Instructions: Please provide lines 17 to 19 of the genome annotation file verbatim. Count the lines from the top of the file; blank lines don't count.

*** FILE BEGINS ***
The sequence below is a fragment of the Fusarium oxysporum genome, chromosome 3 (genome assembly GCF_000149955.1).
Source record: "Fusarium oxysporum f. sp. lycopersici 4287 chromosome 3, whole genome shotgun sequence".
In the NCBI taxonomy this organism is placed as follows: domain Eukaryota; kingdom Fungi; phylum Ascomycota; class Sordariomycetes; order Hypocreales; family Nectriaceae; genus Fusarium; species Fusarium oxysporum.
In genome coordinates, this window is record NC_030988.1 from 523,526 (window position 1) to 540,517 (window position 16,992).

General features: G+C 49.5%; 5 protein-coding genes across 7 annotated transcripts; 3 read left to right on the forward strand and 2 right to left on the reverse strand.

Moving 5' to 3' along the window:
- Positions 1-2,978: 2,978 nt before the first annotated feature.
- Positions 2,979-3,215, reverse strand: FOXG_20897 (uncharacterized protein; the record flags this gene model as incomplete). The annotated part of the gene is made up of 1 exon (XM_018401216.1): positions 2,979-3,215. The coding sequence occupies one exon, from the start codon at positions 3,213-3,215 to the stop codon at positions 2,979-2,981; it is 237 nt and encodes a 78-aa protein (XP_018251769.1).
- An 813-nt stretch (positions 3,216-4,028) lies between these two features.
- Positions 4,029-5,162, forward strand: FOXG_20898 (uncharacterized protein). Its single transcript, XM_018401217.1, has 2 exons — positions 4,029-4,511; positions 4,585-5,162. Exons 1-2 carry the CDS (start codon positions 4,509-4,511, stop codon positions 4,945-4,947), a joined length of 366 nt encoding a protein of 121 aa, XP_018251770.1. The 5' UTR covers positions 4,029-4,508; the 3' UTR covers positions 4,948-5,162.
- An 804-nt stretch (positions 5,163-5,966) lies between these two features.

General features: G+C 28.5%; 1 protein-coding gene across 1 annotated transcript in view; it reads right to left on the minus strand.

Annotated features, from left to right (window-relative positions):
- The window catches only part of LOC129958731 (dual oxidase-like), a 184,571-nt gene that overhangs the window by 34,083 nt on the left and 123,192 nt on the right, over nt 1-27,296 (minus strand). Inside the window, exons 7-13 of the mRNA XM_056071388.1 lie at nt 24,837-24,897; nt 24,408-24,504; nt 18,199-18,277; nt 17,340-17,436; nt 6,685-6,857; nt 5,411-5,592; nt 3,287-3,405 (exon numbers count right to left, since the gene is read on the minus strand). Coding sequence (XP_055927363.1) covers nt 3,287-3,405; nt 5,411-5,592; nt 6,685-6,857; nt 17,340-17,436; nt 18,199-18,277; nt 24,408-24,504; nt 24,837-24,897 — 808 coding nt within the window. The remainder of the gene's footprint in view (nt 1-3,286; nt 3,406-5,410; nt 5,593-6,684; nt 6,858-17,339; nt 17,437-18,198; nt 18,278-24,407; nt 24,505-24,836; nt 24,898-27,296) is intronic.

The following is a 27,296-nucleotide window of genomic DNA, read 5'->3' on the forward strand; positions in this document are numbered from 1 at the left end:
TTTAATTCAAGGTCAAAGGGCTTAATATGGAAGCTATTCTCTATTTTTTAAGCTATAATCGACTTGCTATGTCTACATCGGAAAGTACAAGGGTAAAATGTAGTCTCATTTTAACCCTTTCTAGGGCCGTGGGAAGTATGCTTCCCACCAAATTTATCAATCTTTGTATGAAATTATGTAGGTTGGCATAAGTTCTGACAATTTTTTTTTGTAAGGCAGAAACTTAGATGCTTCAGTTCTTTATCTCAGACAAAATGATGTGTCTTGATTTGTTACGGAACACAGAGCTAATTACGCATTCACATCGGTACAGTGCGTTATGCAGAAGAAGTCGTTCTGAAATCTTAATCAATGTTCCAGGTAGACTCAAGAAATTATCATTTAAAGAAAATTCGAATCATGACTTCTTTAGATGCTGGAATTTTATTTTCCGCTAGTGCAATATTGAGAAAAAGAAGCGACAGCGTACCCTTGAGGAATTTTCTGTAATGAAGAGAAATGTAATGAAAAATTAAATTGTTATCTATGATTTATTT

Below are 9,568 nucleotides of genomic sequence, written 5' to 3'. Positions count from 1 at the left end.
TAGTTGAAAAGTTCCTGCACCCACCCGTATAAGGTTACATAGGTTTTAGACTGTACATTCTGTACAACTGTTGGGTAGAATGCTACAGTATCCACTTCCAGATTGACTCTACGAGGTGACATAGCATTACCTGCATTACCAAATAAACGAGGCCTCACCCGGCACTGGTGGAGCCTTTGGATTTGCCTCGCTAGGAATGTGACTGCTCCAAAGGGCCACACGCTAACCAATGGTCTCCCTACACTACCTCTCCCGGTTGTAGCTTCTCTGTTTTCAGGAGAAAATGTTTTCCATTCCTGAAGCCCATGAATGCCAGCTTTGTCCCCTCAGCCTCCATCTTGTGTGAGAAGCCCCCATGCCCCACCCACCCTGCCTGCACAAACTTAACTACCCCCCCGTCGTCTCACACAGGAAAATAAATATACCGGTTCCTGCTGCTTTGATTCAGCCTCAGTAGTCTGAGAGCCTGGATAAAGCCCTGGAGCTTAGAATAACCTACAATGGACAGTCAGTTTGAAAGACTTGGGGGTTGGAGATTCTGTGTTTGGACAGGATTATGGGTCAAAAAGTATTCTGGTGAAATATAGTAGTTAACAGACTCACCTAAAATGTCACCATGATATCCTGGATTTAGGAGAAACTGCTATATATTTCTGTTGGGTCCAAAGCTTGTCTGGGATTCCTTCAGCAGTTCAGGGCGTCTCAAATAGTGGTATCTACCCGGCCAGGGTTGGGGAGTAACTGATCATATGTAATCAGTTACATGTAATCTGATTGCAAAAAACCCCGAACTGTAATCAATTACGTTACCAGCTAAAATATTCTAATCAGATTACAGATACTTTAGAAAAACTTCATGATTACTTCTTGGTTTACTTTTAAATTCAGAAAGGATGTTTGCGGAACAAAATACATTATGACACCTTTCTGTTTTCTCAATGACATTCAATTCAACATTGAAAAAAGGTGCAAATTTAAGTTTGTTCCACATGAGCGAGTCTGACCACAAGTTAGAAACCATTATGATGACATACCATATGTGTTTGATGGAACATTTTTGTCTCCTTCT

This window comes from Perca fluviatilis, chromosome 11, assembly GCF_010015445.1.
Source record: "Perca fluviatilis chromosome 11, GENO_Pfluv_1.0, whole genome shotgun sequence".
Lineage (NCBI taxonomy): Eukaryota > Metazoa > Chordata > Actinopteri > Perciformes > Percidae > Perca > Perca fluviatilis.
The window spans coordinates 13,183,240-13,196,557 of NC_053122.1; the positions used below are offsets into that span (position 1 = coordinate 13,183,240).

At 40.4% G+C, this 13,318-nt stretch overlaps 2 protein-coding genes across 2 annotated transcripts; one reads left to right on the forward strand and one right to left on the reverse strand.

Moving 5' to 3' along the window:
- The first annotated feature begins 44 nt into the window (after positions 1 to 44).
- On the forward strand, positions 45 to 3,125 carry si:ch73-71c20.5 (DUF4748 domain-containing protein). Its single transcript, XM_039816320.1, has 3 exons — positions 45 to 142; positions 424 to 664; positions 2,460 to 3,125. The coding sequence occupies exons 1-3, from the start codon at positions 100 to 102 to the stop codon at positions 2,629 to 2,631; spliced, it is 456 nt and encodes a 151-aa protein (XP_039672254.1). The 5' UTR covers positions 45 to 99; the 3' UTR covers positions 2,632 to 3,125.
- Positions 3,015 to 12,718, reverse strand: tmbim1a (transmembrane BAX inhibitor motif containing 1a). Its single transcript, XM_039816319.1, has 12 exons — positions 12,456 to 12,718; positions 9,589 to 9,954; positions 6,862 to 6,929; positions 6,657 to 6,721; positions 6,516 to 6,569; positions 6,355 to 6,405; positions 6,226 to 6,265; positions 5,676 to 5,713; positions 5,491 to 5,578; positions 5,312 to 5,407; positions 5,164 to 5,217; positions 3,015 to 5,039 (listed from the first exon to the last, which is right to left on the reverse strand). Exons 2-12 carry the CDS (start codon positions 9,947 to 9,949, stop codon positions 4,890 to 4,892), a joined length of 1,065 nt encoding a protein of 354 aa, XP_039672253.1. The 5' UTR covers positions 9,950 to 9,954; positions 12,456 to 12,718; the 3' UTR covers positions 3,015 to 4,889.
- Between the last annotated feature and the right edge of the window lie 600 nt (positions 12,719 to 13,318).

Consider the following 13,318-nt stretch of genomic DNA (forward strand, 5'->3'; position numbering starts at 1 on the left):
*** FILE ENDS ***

Below are 9,568 nucleotides of genomic sequence, written 5' to 3'. Positions count from 1 at the left end.
TAGTTGAAAAGTTCCTGCACCCACCCGTATAAGGTTACATAGGTTTTAGACTGTACATTCTGTACAACTGTTGGGTAGAATGCTACAGTATCCACTTCCAGATTGACTCTACGAGGTGACATAGCATTACCTGCATTACCAAATAAACGAGGCCTCACCCGGCACTGGTGGAGCCTTTGGATTTGCCTCGCTAGGAATGTGACTGCTCCAAAGGGCCACACGCTAACCAATGGTCTCCCTACACTACCTCTCCCGGTTGTAGCTTCTCTGTTTTCAGGAGAAAATGTTTTCCATTCCTGAAGCCCATGAATGCCAGCTTTGTCCCCTCAGCCTCCATCTTGTGTGAGAAGCCCCCATGCCCCACCCACCCTGCCTGCACAAACTTAACTACCCCCCCGTCGTCTCACACAGGAAAATAAATATACCGGTTCCTGCTGCTTTGATTCAGCCTCAGTAGTCTGAGAGCCTGGATAAAGCCCTGGAGCTTAGAATAACCTACAATGGACAGTCAGTTTGAAAGACTTGGGGGTTGGAGATTCTGTGTTTGGACAGGATTATGGGTCAAAAAGTATTCTGGTGAAATATAGTAGTTAACAGACTCACCTAAAATGTCACCATGATATCCTGGATTTAGGAGAAACTGCTATATATTTCTGTTGGGTCCAAAGCTTGTCTGGGATTCCTTCAGCAGTTCAGGGCGTCTCAAATAGTGGTATCTACCCGGCCAGGGTTGGGGAGTAACTGATCATATGTAATCAGTTACATGTAATCTGATTGCAAAAAACCCCGAACTGTAATCAATTACGTTACCAGCTAAAATATTCTAATCAGATTACAGATACTTTAGAAAAACTTCATGATTACTTCTTGGTTTACTTTTAAATTCAGAAAGGATGTTTGCGGAACAAAATACATTATGACACCTTTCTGTTTTCTCAATGACATTCAATTCAACATTGAAAAAAGGTGCAAATTTAAGTTTGTTCCACATGAGCGAGTCTGACCACAAGTTAGAAACCATTATGATGACATACCATATGTGTTTGATGGAACATTTTTGTCTCCTTCT

This window comes from Perca fluviatilis, chromosome 11, assembly GCF_010015445.1.